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A Single Center’s 30-day Outcomes are Comparable to those Established in CREST and Support the Use of Both Stenting and Endarterectomy by Vascular Surgeons
Joshua C Grimm, Isibor Arhuidese, Robert J Beaulieu, Umair Qazi, Julie A Freischlag, Bruce A Perler, Mahmoud Malas
The Johns Hopkins Medical Institution, Baltimore, MD

INTRODUCTION:
While CREST has been widely accepted as a landmark trial establishing an equivocal risk of major adverse events (MAEs) following carotid endarterectomy (CEA) or carotid artery stenting (CAS), the applicability of these findings to single centers has been questioned due to the rigid selection criteria for investigators in the study. Furthermore, a sub-study of CREST established higher peri-procedural stroke rate for CAS, in comparison to CEA, when the operator was a vascular surgeon. Accordingly, we present our 30-day results of stroke, death, myocardial infarction (MI) and composite events to determine the durability of CREST’s conclusions when performed by a vascular surgeon at one institution.
METHODS:
A retrospective analysis was undertaken of all data collected between 2005 and 2013 on patients with high-grade carotid artery stenosis, treated with carotid endarterectomy (CEA) or carotid artery stenting (CAS) by a vascular surgeon at our institution. Chi-squared analysis was utilized to compare the incidence of specific high risk patient characteristics in each group (CEA v. CAS). Fisher’s Exact Test was employed to compare the risks of stroke, death, MI and composite MAEs between CEA and CAS. These results were then evaluated against those documented in CREST.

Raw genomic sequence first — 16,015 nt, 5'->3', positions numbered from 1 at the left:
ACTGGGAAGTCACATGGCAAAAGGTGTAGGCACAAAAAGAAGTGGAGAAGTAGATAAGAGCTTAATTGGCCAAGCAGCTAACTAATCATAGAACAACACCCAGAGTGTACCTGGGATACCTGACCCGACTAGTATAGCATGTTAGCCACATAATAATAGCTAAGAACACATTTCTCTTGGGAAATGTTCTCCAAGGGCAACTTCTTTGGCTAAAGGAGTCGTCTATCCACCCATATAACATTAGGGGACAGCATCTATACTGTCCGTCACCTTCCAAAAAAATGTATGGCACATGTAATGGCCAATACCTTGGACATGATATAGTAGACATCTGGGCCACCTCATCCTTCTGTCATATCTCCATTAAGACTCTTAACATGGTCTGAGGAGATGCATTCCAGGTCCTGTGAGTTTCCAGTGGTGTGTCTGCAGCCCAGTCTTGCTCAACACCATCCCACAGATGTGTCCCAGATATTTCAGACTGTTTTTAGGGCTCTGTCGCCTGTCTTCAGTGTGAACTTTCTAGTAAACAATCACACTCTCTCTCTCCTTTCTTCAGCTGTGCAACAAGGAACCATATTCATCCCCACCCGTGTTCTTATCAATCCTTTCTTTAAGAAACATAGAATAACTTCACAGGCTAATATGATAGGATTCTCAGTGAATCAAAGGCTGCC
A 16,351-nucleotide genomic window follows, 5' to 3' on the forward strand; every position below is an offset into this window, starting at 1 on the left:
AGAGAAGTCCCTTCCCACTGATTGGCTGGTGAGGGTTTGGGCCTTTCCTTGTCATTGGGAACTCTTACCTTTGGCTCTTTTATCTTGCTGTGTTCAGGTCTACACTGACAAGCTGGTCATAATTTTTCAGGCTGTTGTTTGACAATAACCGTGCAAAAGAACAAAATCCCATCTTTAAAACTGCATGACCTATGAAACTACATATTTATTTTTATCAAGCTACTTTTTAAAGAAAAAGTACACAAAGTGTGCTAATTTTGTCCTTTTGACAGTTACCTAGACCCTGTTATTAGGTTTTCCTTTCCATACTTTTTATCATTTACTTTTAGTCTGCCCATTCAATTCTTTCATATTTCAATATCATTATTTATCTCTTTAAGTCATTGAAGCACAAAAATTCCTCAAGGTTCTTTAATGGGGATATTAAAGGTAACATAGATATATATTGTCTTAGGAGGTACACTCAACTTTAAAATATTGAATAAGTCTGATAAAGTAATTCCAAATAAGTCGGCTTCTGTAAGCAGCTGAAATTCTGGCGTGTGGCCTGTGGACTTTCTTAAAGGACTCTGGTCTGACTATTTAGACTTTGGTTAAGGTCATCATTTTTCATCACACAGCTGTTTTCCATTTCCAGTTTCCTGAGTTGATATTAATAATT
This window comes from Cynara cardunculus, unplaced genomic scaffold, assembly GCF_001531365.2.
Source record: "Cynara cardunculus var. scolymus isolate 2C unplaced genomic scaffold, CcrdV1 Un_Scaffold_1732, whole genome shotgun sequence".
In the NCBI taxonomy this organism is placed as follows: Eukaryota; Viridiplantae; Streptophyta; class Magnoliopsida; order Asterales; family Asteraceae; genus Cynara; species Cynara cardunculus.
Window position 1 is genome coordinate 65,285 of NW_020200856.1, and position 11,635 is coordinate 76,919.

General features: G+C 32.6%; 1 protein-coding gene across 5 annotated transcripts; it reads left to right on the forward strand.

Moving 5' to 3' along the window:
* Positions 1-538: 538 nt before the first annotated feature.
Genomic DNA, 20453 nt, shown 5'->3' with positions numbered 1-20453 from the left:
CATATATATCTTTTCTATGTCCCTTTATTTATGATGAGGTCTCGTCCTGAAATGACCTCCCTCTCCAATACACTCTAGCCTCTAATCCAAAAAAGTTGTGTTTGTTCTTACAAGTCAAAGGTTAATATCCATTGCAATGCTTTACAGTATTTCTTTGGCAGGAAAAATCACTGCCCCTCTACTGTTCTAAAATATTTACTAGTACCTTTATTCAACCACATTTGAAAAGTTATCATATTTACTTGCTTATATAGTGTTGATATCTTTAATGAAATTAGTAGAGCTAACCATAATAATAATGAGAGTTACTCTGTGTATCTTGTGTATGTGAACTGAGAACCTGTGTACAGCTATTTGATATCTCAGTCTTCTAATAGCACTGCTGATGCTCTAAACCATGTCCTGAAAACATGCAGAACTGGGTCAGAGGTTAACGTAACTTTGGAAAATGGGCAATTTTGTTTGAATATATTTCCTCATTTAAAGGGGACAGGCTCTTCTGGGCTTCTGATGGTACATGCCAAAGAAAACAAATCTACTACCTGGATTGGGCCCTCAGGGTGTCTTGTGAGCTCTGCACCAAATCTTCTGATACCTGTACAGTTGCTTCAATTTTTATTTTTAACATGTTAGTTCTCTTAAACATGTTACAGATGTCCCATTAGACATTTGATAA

RESULTS:
A total of 182 cases (94 CAS and 88 CEA) performed by a single vascular surgeon were included for analysis. While the peri-procedural risks of stroke and MI were higher in CREST following CAS and CEA, respectively, our findings did not corroborate these outcomes as there was no significant difference between the two interventions in our cohort. When compared to CREST, our rates of MI, stroke, death, and composite events were no different. Table 1 details the outcomes at our institution and in the CREST population.
CONCLUSIONS:
Similar to CREST, the 30-day risk of composite MAEs at our institution was equivalent for the two treatment modalities. We attribute our comparable incidence of peri-operative stroke in CAS and CEA to improved patient selection by excluding most octogenarians and as well as patients with complex anatomy. Our results affirm those attained in CREST and support the practice of performing both CEA and CAS by experienced vascular surgeons.
CEA vs. CAS at Single Institution and in Comparison to CREST
Single Center
CEA
(n=88)
Single Center
CAS
(n=94)
p-valueCREST
CEA
n=1240
CREST
CAS
n=1262
p-value
Stroke2 (2.3%)1 (1.1%)0.6129 (2.3%)52 (4.1%)0.001
Death0 (0%)1 (1.1%)1.004 (0.3%)9 (0.7%)0.26
MI1 (1.1%)2 (2.1%)1.0028 (2.3%)14 (1.1%)0.02
Combined MAE3 (3.3%)4 (4.3%)1.0056 (4.5%)66 (5.2%)0.45
Single Center
CEA
(n=88)
CREST
CEA
(n=1240)
p-valueSingle Center
CAS
(n=94)
CREST
CAS
(n=1262)
p-value
Stroke2 (2.3%)29 (2.3%)1.001 (1.1%)52 (4.1%)0.17
Death0 (0%)4 (0.3%)1.001 (1.1%)9 (0.7%)0.51
MI1 (1.1%)28 (2.3%)0.722 (2.1%)14 (1.1%)0.31
Combined MAE3 (3.3%)56 (4.5%)0.794 (4.3%)66 (5.2%)1.00


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